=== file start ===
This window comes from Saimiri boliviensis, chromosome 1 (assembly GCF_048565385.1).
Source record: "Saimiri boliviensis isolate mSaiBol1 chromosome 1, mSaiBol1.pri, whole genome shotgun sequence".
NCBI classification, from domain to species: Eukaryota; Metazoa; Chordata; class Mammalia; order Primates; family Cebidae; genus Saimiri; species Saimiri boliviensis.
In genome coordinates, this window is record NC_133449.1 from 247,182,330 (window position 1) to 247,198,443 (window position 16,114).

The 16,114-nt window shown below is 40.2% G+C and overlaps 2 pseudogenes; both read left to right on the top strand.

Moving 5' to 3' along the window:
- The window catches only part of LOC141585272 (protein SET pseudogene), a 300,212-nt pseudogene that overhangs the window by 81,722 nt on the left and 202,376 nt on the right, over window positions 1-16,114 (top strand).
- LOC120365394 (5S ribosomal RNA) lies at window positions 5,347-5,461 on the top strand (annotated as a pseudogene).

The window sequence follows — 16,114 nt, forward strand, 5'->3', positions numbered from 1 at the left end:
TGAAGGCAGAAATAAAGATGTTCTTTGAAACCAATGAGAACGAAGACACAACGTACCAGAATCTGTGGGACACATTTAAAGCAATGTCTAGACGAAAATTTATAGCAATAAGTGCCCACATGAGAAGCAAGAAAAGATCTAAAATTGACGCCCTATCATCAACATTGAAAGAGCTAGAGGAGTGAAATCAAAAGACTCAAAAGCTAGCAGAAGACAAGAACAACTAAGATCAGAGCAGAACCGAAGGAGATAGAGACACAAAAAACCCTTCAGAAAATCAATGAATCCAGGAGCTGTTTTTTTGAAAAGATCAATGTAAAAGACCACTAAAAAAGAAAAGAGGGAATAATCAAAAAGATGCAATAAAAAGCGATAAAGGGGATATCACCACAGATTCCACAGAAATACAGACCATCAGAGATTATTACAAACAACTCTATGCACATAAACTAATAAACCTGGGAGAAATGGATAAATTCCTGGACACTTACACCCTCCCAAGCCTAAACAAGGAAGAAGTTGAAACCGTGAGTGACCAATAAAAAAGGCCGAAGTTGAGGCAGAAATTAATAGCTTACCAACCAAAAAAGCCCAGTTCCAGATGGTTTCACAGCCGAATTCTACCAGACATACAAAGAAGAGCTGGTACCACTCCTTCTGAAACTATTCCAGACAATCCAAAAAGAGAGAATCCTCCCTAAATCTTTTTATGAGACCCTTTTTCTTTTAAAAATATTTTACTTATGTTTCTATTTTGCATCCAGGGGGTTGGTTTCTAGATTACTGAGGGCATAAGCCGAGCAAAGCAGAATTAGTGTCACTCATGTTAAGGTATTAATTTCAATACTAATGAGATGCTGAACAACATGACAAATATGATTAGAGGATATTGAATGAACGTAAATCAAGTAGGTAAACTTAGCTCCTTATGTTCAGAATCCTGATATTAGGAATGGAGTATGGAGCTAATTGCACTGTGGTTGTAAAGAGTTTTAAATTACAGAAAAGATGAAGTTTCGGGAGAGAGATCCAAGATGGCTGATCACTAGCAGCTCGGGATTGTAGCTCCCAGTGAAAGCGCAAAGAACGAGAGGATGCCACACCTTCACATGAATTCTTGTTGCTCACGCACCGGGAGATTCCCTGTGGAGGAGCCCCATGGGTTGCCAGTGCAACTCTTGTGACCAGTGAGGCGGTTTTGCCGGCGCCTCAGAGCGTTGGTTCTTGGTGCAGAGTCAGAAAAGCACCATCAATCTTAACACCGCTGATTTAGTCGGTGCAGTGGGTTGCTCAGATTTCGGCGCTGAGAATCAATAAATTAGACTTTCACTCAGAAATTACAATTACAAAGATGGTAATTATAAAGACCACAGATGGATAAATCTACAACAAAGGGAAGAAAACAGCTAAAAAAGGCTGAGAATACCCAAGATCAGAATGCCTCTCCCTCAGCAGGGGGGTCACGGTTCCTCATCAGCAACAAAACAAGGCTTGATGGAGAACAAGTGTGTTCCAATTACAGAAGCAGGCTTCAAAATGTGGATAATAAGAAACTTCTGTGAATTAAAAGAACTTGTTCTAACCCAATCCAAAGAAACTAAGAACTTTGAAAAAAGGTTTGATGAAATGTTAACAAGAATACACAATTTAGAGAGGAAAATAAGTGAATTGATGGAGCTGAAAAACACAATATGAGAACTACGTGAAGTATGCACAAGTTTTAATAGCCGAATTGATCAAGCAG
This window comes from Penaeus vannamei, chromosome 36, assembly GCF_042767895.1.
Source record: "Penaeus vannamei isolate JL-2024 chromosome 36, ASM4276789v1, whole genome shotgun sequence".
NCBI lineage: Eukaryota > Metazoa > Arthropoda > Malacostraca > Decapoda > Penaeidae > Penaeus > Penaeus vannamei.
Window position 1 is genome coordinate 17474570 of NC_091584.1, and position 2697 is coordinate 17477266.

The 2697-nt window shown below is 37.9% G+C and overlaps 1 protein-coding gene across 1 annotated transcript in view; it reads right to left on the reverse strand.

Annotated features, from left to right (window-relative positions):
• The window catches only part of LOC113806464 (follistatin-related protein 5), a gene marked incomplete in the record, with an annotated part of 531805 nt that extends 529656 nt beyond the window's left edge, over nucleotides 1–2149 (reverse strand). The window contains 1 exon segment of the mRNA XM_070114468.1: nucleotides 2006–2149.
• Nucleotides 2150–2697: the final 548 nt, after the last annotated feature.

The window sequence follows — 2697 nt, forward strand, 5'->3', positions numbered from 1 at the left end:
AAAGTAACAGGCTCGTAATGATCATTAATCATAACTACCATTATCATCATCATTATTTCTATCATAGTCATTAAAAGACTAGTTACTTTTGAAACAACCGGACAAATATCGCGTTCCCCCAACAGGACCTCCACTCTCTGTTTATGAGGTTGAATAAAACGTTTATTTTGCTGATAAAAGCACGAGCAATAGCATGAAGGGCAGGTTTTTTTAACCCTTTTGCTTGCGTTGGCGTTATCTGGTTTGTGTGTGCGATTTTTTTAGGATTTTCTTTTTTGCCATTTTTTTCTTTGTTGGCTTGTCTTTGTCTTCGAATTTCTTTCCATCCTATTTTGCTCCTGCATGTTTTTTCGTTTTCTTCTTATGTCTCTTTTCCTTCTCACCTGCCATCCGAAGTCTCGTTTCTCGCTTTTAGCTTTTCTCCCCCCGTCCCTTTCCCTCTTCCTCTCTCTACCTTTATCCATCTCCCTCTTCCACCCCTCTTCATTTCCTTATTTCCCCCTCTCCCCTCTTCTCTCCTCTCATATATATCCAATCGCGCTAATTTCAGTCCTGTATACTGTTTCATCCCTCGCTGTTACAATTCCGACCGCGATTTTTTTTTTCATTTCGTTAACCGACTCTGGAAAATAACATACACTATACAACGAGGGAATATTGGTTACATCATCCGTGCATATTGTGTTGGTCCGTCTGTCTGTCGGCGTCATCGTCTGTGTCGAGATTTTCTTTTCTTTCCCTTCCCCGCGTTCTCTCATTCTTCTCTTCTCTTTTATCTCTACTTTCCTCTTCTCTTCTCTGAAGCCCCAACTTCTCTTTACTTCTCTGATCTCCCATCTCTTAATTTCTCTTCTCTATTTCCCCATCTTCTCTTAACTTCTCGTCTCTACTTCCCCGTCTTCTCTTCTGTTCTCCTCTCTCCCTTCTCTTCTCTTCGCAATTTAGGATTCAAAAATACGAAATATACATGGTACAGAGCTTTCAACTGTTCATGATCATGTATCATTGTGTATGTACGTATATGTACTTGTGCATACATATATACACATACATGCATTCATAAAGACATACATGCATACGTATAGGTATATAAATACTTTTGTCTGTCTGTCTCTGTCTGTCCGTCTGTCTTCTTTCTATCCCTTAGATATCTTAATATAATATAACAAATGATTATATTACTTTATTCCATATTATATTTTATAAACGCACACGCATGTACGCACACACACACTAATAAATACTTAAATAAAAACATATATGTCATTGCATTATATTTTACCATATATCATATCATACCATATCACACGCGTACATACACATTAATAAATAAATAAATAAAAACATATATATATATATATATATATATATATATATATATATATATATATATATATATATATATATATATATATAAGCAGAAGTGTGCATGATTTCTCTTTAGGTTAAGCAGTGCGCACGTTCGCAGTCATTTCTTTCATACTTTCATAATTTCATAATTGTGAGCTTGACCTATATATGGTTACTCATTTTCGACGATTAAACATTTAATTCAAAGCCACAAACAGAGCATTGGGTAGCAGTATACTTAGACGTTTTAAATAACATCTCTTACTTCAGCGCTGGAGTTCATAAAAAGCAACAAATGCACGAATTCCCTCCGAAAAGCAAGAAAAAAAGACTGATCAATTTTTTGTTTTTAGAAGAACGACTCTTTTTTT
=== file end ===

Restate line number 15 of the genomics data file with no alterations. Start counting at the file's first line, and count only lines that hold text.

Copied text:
The 2697-nt window shown below is 37.9% G+C and overlaps 1 protein-coding gene across 1 annotated transcript in view; it reads right to left on the reverse strand.